Responding to the publication of A level results today, Professor Ulrike Tillmann, chair of the Royal Society Education Committee, said:
“On behalf of the Royal Society, I would like to congratulate everyone receiving their A level results today. These results conclude two years of unprecedented disruption for young people and are testament to their hard work, and the support of their teachers and parents.
“There is plenty to celebrate in this year’s results. Notably, the proportion of female pupils achieving an A* in mathematics has exceeded the proportion of males for the first time. Maths remains the most popular subject at A level, and the Society is pleased to see how much young people value this subject.
“All three sciences have seen an increase in entries; by 6.9%, 7.4% and 7.6% for chemistry, physics, and biology respectively. There has also been another significant rise in the proportion of students studying computing at A level, increasing by 11.7% - a similar proportion to last year. These subject areas are at the heart of tackling some of the biggest challenges we face, from infectious diseases to climate change and biodiversity loss. Research commissioned by the Royal Society, and published today, suggests the pandemic has already been a factor in discussions with parents about future choices, and it is great to see more students recognise that scientific subjects bring insights and analytical skills which are valuable to employers and in daily life.
“Despite the success of female students in STEM subjects at A level, we continue to see significantly lower numbers of female entrants in areas like further mathematics, physics and computing. In computing, where the disparity is largest, there were just 2,031 female entrants compared to 11,798 who were male – but 25.7% of female students achieved an A* compared to 18.9% of boys. Highlighting the success of female pupils and women throughout STEM careers should be a priority for dispelling lingering myths that these are ‘boys subjects’. The Royal Society has long been a champion for increasing diversity in computing and will keep working to encourage more girls and other underrepresented groups into the subject.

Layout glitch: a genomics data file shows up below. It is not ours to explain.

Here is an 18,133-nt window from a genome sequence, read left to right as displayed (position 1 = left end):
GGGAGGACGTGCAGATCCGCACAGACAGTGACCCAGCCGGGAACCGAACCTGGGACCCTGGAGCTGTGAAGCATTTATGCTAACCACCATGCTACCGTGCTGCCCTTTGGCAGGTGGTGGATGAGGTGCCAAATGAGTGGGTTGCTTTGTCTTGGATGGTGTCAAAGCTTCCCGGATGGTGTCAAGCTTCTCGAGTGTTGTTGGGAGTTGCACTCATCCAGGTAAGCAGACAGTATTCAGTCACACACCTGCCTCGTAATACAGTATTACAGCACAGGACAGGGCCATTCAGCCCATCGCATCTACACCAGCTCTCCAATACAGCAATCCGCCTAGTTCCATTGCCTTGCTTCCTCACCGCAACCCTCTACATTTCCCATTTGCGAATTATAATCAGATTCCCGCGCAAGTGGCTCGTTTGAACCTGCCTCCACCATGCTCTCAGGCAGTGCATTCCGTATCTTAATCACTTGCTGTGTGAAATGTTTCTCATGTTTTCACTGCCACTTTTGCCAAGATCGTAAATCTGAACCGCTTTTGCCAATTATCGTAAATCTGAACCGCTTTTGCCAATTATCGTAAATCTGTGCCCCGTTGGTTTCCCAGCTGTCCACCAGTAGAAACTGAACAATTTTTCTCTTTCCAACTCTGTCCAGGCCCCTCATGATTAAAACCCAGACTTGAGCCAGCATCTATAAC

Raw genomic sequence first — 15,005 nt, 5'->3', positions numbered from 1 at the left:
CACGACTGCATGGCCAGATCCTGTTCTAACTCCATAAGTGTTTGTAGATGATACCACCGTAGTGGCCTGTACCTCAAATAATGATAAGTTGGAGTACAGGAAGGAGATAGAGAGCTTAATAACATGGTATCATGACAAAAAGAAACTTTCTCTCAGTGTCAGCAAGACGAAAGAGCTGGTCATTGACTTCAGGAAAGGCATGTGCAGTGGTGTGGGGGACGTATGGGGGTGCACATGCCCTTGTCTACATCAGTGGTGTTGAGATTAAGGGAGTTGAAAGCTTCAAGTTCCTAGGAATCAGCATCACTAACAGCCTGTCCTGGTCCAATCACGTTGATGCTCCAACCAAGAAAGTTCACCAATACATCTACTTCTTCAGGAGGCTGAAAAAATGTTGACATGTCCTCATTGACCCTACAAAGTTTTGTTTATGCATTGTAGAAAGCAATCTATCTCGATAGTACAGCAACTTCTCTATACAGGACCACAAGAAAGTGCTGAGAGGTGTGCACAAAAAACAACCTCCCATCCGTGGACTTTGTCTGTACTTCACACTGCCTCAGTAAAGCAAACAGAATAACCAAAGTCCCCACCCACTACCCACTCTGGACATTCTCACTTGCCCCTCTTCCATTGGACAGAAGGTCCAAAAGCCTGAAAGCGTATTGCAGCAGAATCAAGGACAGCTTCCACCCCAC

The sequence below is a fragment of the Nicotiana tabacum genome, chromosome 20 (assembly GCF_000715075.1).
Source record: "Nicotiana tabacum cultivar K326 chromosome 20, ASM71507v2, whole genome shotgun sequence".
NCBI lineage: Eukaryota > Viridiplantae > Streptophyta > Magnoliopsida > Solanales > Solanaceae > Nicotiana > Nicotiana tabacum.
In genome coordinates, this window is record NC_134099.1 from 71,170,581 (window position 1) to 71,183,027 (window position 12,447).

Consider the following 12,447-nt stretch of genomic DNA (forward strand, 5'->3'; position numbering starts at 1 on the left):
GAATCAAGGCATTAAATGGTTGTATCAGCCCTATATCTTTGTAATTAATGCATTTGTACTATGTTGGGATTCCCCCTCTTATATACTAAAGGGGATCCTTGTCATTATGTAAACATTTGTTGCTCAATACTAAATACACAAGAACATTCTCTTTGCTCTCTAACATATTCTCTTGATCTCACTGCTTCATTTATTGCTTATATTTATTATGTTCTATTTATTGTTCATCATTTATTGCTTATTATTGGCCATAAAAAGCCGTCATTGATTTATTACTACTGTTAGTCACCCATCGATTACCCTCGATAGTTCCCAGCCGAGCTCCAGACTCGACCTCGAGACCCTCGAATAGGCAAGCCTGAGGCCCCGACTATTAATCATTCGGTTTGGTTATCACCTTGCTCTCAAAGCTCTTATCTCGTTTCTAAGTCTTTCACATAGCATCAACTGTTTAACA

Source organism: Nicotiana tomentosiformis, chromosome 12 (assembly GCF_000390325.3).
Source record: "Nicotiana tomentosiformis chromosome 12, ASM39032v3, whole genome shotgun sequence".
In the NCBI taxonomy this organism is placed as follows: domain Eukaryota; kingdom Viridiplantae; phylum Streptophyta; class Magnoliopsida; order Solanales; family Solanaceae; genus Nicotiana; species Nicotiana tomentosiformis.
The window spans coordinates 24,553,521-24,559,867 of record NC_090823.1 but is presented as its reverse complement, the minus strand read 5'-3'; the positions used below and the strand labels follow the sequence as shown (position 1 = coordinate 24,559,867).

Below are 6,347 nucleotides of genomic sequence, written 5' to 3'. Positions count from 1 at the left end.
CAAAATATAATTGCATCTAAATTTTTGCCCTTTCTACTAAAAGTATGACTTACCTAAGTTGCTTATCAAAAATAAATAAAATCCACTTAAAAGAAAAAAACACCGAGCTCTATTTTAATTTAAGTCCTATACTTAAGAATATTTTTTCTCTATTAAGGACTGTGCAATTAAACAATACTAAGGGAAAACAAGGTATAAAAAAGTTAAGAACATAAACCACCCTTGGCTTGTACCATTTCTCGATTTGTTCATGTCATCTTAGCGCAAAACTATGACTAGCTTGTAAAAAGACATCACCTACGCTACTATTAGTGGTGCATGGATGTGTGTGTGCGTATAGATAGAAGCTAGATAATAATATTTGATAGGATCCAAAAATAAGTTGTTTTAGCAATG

“The Society is also concerned that we continue to see declines in the proportion of pupils taking some arts, humanities and language subjects – with the notable exception of geography this year. The post-16 curriculum leads to a drastic narrowing of students’ subject choices, and we should be looking urgently at whether this serves individual students, or wider society, as we move into the future. We need a broader education system that equips young people with the knowledge, creativity and interpersonal skills to thrive in the 21st century.
“We look forward to seeing the outcome of the Department for Education and Ofqual’s consultation on the next 12 months for the education sector.”